News from a first-year teacher

A student from last year’s fulltime primary group has a day off today. This is what happened to her yesterday:

“Paul, it’s my school’s open day today and I just did a lesson demonstration with my p. 1 class in front of 100+ people (including my school principal, teachers, parents and students). I was a bit anxious, but thank God that it went smoothly. I really enjoy teaching my students…. It (the demonstration lesson) definitely took me more than 1 day to prepare, but (believe it or not) I enjoyed every moment of it.”

I’m so proud of her.


Rising to the challenge

Today is going to be a taxing day for my student-teachers (and some teacher-students) as they toil through 3 LPAT papers within the same day. This reminds me of how some years ago, I flew to London to take the Certificate in English Phonetics exam of the International Phonetic Association. I, too, had to struggle through 3 papers within the same day, and I still remember vividly how my emotions roller-coastered during the day. Looking back, I’m glad I took the exam voluntarily, not because of the result, but because I had risen to the challenge. (This has also given me the chance to brag about having been examined by professors, including the eminent Chair of Phonetics Professor John Wells who had compiled the Longman Pronunciation Dictionary, from the world-famous Phonetics Dept of University College London, even though I have never had the privilege of studying at UCL.)

I hope my students will realise that whatever they think about LPAT, and whatever their results, today will become a specially memorable day for the rest of their lives. The important thing is that they have risen to the challenge.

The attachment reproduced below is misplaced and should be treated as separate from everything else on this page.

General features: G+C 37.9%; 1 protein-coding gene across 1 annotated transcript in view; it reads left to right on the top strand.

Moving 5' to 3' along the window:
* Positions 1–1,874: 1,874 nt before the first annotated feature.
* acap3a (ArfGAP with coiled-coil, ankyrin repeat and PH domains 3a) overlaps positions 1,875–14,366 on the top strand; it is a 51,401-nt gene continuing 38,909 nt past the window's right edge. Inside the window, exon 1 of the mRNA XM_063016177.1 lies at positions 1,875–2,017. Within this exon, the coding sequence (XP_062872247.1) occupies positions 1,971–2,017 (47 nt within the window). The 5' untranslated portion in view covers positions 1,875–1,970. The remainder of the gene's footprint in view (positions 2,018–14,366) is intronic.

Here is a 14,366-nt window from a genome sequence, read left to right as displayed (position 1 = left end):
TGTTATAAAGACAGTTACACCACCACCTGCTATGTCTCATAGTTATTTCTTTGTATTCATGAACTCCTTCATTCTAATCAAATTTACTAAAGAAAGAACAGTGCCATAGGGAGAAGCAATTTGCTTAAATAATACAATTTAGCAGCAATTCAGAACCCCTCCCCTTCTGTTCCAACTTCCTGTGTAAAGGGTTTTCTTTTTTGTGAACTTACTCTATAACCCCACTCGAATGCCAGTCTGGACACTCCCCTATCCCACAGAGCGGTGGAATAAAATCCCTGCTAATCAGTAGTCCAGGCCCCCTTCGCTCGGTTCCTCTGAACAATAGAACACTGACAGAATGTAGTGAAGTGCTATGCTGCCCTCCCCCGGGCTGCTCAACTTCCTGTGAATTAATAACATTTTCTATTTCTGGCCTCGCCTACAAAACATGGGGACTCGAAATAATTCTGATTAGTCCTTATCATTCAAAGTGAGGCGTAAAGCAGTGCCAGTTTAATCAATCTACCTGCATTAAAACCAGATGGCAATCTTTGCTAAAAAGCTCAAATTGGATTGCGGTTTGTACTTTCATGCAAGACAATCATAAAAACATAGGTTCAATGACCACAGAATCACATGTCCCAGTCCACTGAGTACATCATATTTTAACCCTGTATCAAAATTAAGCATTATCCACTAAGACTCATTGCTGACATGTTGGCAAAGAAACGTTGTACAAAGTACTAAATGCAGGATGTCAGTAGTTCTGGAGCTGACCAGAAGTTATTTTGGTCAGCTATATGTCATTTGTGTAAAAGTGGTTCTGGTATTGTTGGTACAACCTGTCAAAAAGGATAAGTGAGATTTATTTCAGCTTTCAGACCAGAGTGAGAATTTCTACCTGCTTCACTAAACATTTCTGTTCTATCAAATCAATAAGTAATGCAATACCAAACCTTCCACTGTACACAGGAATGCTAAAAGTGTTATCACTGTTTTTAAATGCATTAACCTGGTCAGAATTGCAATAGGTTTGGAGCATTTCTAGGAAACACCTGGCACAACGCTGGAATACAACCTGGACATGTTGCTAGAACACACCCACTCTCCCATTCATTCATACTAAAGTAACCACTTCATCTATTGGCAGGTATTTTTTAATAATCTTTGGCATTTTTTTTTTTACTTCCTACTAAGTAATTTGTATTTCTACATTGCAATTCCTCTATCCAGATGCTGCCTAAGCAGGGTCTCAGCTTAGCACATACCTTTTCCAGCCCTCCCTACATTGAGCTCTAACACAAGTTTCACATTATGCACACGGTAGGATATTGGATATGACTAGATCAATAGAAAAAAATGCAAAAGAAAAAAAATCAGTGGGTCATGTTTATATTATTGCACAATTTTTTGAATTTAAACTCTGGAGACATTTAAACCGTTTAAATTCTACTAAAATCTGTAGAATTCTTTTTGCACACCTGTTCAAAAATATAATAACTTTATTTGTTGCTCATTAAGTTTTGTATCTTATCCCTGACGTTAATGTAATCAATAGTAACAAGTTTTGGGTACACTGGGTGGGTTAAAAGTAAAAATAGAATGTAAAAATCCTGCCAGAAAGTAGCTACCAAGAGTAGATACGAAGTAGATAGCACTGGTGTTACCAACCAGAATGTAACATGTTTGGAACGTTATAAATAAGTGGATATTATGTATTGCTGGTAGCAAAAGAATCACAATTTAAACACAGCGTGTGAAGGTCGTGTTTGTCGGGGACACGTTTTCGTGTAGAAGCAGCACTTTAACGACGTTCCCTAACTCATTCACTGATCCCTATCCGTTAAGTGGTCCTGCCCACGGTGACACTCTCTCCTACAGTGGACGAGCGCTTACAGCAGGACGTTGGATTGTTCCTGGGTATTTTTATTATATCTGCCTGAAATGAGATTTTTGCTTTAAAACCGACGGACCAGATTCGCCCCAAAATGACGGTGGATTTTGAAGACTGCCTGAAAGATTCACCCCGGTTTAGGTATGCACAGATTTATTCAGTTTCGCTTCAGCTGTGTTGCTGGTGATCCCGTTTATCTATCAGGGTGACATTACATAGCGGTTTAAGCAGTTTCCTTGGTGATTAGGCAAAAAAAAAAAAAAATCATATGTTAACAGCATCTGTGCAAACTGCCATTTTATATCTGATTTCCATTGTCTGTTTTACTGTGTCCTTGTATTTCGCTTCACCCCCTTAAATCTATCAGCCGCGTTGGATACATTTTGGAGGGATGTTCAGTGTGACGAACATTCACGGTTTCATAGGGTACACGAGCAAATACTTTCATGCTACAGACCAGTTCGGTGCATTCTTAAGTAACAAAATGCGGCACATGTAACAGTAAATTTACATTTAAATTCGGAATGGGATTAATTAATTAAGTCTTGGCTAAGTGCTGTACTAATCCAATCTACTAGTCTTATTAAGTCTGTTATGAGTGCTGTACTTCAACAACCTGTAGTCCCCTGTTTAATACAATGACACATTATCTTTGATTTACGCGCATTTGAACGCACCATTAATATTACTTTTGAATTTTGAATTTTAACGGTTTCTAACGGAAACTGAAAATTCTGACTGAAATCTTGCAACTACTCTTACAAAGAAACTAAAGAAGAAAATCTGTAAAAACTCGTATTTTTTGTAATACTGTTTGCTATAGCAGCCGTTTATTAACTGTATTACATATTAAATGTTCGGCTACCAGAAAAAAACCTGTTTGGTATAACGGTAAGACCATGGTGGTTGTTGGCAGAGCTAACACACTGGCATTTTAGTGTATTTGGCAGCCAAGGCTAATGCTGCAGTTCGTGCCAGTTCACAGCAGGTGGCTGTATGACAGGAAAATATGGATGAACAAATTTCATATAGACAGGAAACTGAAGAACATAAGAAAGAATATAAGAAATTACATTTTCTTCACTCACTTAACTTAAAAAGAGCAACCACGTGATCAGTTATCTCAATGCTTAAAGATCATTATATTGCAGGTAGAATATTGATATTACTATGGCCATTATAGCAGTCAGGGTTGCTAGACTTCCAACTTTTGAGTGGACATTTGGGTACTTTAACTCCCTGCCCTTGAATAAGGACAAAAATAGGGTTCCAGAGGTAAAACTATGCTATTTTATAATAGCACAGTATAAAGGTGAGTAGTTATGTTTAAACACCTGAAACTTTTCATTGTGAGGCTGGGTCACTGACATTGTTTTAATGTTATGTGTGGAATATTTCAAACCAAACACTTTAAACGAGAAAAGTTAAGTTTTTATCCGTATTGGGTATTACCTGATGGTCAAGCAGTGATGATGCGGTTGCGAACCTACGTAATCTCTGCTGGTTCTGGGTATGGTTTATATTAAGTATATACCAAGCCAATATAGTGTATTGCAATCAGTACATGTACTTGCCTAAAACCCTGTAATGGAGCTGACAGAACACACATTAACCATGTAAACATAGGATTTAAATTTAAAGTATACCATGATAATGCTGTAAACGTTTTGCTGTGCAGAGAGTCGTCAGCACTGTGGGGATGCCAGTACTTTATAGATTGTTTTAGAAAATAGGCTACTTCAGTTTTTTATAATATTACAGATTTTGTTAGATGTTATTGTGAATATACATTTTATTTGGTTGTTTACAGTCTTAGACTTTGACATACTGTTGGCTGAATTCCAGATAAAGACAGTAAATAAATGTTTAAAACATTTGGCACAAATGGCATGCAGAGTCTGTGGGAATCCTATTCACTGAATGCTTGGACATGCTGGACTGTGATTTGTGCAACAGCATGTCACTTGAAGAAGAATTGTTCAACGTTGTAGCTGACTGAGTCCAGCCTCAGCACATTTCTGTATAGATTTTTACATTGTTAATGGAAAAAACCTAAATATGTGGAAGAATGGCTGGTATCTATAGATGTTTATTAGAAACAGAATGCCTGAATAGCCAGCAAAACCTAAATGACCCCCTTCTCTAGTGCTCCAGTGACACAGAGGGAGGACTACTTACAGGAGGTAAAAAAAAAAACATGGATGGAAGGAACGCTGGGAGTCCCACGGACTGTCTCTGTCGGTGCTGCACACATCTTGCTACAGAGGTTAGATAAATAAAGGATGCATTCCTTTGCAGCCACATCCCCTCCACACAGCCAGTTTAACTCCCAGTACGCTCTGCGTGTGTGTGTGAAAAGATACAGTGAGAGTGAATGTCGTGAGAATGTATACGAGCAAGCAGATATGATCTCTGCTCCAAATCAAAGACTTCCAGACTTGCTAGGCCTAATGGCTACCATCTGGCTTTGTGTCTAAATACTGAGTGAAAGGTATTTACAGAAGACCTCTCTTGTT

Nagging at my fulltime teacher education students before they take off for immersion

Today I had the last class with my fulltime PGDE Primary group before they took off for a six-week immersion programme in Edinburgh or Brisbane in a couple of days. So, I started the session by nagging at them for 10 minutes like a worrying dad:

1. Watch  your belongings all the time.

2. Don’t pick fights.

3. Don’t do drugs. An occasional beer is all right.

4. Don’t go on joy rides.

5. Don’t tune out because people speak English with a Scottish or Australian accent. All varieties of English, accents, and dialects are worthy of respect.

6. Don’t expect your host family to do your laundry. Learn to operate a washing machine if you have never used one. Help to clear the table after a meal.

7. In casual conversations, listen for whether native speakers say ‘There is’ or ‘There are’ when followed by a plural noun. In other words, take the opportunity to sharpen your language awareness. Otherwise, nothing will happen to your English after 6 weeks.

8. In class, speak out, and speak up. We don’t want lecturers at Edinburgh University and Queensland University to think that all  students from Hong Kong are passive learners.

9. Use the (long) weekends to do some sightseeing. Go to London …; go to the Gold Coast …

10. The host families’ responsibilities are not to serve or entertain you. Take the initiative to learn their culture.

11. There is little time to prepare for the LPAT exam after you return. Treat the immersion programme as preparation for LPAT.

12. Stick together, but also get along with other programme members.

13. Your parents WILL worry, no matter what they say. Text them at least once a week.